“If the current name list becomes the final one, it is a poor outcome for Hu,” said one party member who was told about the Central Committee’s deliberations. “It is a victory for collective leadership.”

Mr. Hu has earned plaudits for paying increased attention to the country’s growing wealth gap and the environmental costs of its long streak of rapid economic growth. He has strengthened relations with the United States, focused heavy diplomatic attention on Africa, and helped steer North Korea toward a pact to end its nuclear weapons program.

Yet he has also kept a tight rein on news media and done little to improve China’s domestic human rights record or legal system. He has taken few significant steps to overhaul the one-party system or allow more political pluralism.

Some supporters of Mr. Hu, who is 64 years old, have speculated that he might push political change in his second term, particularly if he eclipses the influence of Mr. Jiang, 80, and assumes more decision-making power.

Mr. Hu does appear to have succeeded in promoting many Communist Youth League officials to top provincial posts. The Central Committee also elevated two officials close to him, Li Yuanchao, the party boss of Jiangsu Province, and Liu Yuandong, who supervises the party’s relations with other political entities, to important new positions that carry regular Politburo rank, people told about the committee’s deliberations said.

But after years of careful cultivation, Mr. Hu did not succeed in positioning Li Keqiang, 52, the Liaoning party boss, as his successor, party officials said. Instead, Mr. Li will probably assume the position of prime minister, now held by Wen Jiabao, when Mr. Hu and Mr. Wen retire in five years.

Mr. Xi, 54, is expected to succeed Mr. Zeng as vice president and as the day-to-day manager of Communist Party affairs at this congress as the first step toward succeeding Mr. Hu as No. 1 leader when the next congress convenes in 2012. Just as Mr. Hu owed his designation in 1992 as the party’s future leader to Mr. Deng rather than to Mr. Jiang, who was party chief at the time, Mr. Xi’s rise came mainly at the behest of Mr. Jiang and Mr. Zeng, the people told about the deliberations said.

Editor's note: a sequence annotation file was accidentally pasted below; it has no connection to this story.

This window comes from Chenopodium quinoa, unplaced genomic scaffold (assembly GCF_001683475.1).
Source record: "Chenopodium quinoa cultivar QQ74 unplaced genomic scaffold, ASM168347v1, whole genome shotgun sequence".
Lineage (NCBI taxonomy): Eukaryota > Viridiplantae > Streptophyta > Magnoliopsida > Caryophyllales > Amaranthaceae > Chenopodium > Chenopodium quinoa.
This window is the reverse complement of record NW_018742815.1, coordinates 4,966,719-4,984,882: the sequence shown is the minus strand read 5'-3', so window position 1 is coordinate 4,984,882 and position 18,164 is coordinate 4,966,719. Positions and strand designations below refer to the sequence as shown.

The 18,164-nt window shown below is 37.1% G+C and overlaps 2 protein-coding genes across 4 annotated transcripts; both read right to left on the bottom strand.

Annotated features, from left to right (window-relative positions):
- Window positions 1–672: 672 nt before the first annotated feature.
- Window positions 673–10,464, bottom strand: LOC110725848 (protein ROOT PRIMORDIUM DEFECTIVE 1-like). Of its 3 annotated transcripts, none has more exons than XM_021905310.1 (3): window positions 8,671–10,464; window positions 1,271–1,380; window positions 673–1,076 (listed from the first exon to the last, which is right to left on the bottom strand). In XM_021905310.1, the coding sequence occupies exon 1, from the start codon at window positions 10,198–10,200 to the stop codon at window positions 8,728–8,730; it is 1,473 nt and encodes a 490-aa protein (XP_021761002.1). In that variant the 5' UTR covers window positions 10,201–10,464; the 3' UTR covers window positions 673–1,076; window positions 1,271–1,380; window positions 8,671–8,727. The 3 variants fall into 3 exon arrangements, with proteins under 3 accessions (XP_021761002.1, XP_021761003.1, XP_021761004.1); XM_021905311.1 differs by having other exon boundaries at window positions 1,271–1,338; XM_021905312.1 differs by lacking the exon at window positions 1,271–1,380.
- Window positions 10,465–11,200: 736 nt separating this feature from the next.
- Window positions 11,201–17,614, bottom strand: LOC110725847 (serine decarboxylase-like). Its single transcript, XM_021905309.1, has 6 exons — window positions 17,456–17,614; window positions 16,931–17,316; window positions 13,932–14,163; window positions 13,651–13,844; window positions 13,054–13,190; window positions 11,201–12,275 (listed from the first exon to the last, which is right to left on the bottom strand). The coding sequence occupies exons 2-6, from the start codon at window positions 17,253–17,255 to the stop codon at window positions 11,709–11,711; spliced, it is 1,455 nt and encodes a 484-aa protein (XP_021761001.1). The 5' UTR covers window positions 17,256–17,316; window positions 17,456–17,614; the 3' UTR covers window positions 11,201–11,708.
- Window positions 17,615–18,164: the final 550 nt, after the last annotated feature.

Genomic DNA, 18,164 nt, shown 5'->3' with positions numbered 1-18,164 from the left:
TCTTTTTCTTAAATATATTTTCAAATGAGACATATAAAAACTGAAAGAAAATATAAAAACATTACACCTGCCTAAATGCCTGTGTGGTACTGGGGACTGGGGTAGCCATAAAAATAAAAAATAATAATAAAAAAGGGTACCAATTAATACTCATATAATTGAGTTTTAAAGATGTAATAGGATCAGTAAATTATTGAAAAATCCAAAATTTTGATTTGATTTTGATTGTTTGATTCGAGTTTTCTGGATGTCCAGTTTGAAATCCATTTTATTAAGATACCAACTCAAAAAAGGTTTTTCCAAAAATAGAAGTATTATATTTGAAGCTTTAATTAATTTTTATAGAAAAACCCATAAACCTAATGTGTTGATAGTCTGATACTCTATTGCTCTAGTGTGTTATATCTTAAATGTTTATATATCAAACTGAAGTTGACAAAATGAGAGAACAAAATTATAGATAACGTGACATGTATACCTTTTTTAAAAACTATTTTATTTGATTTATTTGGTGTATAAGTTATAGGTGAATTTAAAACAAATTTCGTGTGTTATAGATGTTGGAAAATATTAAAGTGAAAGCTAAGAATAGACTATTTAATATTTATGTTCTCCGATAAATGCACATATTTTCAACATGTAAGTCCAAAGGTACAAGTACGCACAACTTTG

Mr. Xi is not likely to be identified publicly as Mr. Hu’s successor. The semiofficial China News Service said Thursday in a report that Mr. Hu would not follow Mao’s or Mr. Deng’s lead in picking a successor, but would rely on “collective discussion and collective decisions” within the party.

Some political observers have suggested that by having two younger members of the Standing Committee, the choice of a future leader could become competitive, permitting the 190 members and the 152 alternate members of the Central Committee to choose among candidates rather than ratifying decisions made at the very top.

But party officials said Friday that the party leadership had decided the matter. The discussion about a race for the top jobs was an attempt to make the party’s internal deliberations seem more open than they really are, they said. “Xi will be the general secretary and Li will be prime minister,” one person said. “The party is too concerned about stability to leave the issue undecided.”

The reshuffling will affect a range of other officials who have become well known in the West.

Wang Qishan, the technocratic mayor of Beijing, is now slated to succeed Zeng Peiyan as China’s top economic planner, people told about the Central Committee decisions said. Zhang Dejiang, the party secretary of Guangdong Province, will assume Wu Yi’s portfolio as the country’s trade policy maker and troubleshooter who coordinates responses to medical and safety problems.

Among key provincial posts, Commerce Minister Bo Xilai is expected to become party boss of the municipality of Chongqing in the southwest. Wang Yang, who currently holds the Chongqing job, is expected to move to Guangdong to replace Mr. Zhang. Yu Zhengsheng will assume Mr. Xi’s post as the top party official in Shanghai, the people said.

What will be fun is that when the final layout comes out to see what people got right and what people got wrong.
Oh, believe me, we will have a "settling of accounts" as they say in the CCP.....